Canada 7, MEA 5: Third baseman/catcher Jake Hagen had been hitless since he'd been at the Series, but Hagen won't be returning to British Columbia with a 0-fer in tow. Hagen's homer in the fifth played a big part in a five-run inning that allowed Canada to beat Saudi Arabia, winner of the Middle East/Africa Region. "I couldn't be happier," Hagen said. Both teams came into the ballgame winless, and they played with the kind of energy that marked the tournament play of all teams. MEA had built a 5-2 lead in the top of the fifth, thanks in part to Zach Ell's two-run homer in the second. Things unraveled from there. Starter Chris Beyers, who went 2-for-4 at the plate, reached the pitch limit, which forced MEA coach James Durley to dip into his bullpen. But reliever Bryce Jackson struggled to find the strike zone. Jackson walked three and gave up two hits and four runs in one-third of an inning. Right-hander Kyle Al-Shafei had to bail Jackson out. But by then, Canada had built a two-run lead, which reliever Preston Kokotailo was able to preserve with a 1-2-3 top of the sixth.
Curacao 3, Guam 0: Coach Vernon Isabella didn't like what he saw in starter Claycandy Hariquez, so with the next round of the Series at stake, Isabella didn't want to risk having his Curacao team, winners of the Caribbean Region, advance in the tournament. "We expected to be in the next round," he said through an interpreter. So Isabella went to his ace, right-hander Tivon Faneyte, after the first. The move worked. For Faneyte held Guam, winners of the Asia-Pacific Region, hitless over the next five innings. He had a performance that was much needed, partly because Guam got a solid outing from Nicholas Cruz and reliever Mark Blas. Cruz and Blas combined to allow five hits and three runs; two of those runs scored on Junters Dosset's triple in the fifth. They couldn't, however, get any offensive support from their teammates. He found Faneyte overpowering. "It was not my best game," he said. "But it was not my worst game also." Whatever it was, it was good enough to allow Curacao to advance and eliminate Guam from the tournament.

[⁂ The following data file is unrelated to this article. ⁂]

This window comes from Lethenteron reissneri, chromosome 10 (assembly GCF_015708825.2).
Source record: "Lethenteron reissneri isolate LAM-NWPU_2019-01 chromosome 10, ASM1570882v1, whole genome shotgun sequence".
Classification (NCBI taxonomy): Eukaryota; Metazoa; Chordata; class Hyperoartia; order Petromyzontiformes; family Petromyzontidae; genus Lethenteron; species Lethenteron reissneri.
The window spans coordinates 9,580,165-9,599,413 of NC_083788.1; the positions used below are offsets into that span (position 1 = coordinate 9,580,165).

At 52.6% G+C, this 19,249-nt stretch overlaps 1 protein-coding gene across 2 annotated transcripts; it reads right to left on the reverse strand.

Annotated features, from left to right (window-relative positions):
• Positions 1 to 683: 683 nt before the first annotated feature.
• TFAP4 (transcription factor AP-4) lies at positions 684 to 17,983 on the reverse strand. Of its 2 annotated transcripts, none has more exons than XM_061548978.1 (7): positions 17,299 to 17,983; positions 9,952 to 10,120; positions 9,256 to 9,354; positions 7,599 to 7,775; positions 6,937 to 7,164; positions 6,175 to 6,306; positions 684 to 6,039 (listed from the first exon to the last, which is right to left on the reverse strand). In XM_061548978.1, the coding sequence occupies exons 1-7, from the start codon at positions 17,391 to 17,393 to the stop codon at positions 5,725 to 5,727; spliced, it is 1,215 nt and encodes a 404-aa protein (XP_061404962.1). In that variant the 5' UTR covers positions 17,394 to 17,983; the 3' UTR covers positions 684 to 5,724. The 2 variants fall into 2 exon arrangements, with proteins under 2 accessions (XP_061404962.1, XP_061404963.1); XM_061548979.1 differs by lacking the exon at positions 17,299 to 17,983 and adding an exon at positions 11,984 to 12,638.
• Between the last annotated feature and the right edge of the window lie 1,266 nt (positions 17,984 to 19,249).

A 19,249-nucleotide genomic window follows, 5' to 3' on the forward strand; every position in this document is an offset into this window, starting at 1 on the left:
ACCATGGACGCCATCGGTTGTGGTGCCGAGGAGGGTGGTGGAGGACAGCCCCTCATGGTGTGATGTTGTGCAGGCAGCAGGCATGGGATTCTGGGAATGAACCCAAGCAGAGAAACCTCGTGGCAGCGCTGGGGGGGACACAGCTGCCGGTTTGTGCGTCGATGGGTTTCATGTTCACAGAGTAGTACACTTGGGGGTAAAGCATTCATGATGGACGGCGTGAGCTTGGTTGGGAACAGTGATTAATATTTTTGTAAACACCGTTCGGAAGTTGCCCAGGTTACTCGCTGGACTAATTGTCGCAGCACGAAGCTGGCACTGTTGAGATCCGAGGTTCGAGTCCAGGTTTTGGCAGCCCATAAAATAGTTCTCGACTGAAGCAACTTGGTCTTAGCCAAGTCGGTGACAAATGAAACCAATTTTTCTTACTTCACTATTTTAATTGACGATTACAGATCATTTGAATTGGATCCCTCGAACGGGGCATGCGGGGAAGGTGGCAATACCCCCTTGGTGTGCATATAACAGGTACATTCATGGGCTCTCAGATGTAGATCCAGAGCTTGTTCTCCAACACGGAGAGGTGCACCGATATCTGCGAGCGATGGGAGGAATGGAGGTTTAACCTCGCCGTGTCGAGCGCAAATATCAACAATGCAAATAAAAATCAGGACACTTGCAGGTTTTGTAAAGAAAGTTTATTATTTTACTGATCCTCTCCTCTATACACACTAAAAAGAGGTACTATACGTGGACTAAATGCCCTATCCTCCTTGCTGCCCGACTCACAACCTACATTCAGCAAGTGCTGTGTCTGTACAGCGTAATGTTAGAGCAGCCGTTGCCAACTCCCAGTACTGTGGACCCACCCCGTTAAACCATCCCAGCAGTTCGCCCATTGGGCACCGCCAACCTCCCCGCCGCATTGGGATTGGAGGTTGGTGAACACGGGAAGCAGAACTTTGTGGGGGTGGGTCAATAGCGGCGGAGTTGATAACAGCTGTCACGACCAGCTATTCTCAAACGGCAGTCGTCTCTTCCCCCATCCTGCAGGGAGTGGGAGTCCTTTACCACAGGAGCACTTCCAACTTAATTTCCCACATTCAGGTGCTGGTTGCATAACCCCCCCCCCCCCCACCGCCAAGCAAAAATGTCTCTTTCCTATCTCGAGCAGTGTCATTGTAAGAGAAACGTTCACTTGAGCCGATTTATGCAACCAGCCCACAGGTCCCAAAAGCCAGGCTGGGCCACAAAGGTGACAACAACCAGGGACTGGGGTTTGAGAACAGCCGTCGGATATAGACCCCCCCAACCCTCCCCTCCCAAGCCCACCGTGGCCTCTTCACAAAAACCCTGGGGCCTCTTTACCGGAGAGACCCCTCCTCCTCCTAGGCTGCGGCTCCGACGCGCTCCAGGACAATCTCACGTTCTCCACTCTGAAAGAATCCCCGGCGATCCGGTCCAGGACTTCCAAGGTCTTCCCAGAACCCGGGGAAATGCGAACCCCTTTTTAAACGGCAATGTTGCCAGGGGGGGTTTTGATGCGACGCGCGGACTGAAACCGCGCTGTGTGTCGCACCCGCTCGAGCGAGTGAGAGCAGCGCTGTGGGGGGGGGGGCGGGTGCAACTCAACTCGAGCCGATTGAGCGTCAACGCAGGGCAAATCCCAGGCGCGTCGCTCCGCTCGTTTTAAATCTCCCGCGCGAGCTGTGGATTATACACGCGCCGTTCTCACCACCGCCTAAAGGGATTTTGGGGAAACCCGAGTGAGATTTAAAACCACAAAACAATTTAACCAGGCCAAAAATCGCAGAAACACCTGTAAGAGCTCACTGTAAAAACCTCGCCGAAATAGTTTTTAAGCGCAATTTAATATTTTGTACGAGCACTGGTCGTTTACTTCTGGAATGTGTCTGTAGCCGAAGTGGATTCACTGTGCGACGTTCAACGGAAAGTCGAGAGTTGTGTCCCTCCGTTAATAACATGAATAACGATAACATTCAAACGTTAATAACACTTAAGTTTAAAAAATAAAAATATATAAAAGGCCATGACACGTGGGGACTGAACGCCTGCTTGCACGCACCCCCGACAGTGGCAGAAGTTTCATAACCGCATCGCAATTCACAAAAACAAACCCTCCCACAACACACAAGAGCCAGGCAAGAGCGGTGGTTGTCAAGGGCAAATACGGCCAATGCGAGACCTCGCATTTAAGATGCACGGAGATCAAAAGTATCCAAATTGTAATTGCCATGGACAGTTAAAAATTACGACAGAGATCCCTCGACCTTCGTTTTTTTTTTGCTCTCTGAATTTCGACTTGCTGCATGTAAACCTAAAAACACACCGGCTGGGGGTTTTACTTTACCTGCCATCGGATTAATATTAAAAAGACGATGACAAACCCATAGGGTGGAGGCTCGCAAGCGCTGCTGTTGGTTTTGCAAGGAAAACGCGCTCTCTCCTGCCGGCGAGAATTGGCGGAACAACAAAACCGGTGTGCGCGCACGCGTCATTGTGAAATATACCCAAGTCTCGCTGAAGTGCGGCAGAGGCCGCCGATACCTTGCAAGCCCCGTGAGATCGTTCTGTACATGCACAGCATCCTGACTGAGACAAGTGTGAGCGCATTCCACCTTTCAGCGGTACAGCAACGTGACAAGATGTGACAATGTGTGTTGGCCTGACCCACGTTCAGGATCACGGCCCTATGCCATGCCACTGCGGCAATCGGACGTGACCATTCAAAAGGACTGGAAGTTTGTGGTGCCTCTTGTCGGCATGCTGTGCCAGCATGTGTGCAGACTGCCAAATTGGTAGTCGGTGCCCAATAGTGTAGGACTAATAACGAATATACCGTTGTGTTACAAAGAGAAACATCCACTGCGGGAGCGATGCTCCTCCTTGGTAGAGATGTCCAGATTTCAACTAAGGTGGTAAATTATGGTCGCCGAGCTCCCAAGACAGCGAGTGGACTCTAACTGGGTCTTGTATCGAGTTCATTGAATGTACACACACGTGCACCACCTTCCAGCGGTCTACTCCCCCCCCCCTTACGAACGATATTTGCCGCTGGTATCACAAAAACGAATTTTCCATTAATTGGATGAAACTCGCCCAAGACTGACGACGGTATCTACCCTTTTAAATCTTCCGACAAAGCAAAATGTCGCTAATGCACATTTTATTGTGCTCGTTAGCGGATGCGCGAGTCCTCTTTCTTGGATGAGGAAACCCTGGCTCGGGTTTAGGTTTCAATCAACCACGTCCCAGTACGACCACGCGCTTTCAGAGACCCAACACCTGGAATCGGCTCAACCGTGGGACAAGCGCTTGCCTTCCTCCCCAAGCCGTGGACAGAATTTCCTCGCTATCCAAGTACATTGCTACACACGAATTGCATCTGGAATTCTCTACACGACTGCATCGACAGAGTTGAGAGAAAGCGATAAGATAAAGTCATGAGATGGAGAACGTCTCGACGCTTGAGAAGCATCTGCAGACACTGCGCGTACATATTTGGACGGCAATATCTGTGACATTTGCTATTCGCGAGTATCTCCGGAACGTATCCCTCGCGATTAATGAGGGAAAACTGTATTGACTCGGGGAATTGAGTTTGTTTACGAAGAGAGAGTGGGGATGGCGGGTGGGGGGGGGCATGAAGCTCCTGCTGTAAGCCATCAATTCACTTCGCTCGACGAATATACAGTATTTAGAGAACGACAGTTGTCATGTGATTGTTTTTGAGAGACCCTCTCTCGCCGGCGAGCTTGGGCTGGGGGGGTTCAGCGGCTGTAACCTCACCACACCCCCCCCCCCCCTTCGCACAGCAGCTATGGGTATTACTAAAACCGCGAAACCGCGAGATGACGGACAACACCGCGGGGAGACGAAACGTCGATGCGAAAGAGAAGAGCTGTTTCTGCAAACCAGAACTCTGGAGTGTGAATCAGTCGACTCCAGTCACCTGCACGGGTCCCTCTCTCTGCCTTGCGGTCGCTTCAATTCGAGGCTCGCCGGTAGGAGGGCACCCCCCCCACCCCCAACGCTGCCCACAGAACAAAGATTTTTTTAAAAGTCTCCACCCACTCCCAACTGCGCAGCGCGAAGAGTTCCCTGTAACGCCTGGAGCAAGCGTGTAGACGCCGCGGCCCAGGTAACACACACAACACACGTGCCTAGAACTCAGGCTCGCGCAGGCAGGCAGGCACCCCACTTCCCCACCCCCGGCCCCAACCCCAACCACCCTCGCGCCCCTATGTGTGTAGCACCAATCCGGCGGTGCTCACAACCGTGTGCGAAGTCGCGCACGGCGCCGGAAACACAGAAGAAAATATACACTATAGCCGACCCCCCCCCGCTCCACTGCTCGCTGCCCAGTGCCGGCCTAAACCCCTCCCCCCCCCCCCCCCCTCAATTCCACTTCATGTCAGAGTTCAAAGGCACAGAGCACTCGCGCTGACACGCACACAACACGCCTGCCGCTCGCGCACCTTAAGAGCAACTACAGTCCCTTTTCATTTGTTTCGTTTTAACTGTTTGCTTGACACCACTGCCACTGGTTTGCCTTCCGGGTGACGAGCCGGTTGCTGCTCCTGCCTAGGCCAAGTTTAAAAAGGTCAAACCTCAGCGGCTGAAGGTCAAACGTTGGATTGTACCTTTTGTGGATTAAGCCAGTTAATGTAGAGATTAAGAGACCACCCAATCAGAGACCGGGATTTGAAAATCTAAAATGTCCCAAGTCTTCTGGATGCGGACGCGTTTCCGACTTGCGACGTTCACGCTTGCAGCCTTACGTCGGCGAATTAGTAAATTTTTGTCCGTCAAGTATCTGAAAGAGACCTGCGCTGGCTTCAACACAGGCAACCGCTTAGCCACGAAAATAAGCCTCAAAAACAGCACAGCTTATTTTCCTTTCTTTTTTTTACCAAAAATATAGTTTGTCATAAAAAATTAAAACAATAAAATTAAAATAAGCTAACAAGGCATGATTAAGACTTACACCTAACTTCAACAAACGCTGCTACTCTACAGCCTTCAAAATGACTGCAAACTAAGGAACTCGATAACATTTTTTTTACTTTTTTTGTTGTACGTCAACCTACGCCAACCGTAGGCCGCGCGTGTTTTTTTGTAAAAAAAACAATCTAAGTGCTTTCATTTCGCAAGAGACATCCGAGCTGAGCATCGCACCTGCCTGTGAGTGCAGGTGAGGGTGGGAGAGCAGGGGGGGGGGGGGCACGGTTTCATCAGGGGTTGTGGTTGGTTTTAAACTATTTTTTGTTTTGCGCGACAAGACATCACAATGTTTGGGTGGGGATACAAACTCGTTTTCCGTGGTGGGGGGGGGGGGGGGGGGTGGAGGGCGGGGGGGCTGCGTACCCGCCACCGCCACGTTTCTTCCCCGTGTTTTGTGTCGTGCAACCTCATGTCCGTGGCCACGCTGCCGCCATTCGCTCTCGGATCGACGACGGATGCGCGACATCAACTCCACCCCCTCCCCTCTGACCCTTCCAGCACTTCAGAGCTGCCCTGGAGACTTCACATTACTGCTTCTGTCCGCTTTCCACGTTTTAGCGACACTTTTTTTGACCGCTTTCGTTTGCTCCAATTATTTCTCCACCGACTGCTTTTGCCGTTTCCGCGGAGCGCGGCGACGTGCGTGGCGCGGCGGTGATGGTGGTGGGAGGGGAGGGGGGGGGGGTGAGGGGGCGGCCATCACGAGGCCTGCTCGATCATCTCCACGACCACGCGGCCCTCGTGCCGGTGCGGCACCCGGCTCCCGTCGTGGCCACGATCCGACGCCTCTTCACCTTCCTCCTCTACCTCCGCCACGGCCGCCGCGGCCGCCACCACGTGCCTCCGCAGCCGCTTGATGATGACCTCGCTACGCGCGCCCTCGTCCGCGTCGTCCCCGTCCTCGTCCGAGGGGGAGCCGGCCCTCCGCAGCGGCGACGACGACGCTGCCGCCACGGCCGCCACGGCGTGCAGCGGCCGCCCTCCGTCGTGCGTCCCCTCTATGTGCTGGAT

Mid-Atlantic 6, Southwest 4: Coach Bill Abeles Jr. knew for his Hagerstown, Md., team to advance in the Series, his boys had to beat Lake Charles, La., the Southwest Region champs, and score a bundle of runs. Hagerstown, the Mid-Atlantic Region champs, did the first part, but it fell far short of the double-digit run total the team needed to move on to the next round. "It didn't really work out," Abeles said. But even in elimination, his ballclub showed it was worthy of sticking around. Backed by the supreme pitching of left-hander Andrew Yacyk and homers from Yacyk, Ryan Byard and Zane Schreiber, Hagerstown silenced a powerful Lake Charles lineup for most of the ballgame. Lake Charles made a last-inning rally but couldn't erase a 6-0 deficit. "They did a super job," Lake Charles coach Charlie Phillips of Hagerstown. "They had the momentum. The just played super, and Andrew did a good job of pitching."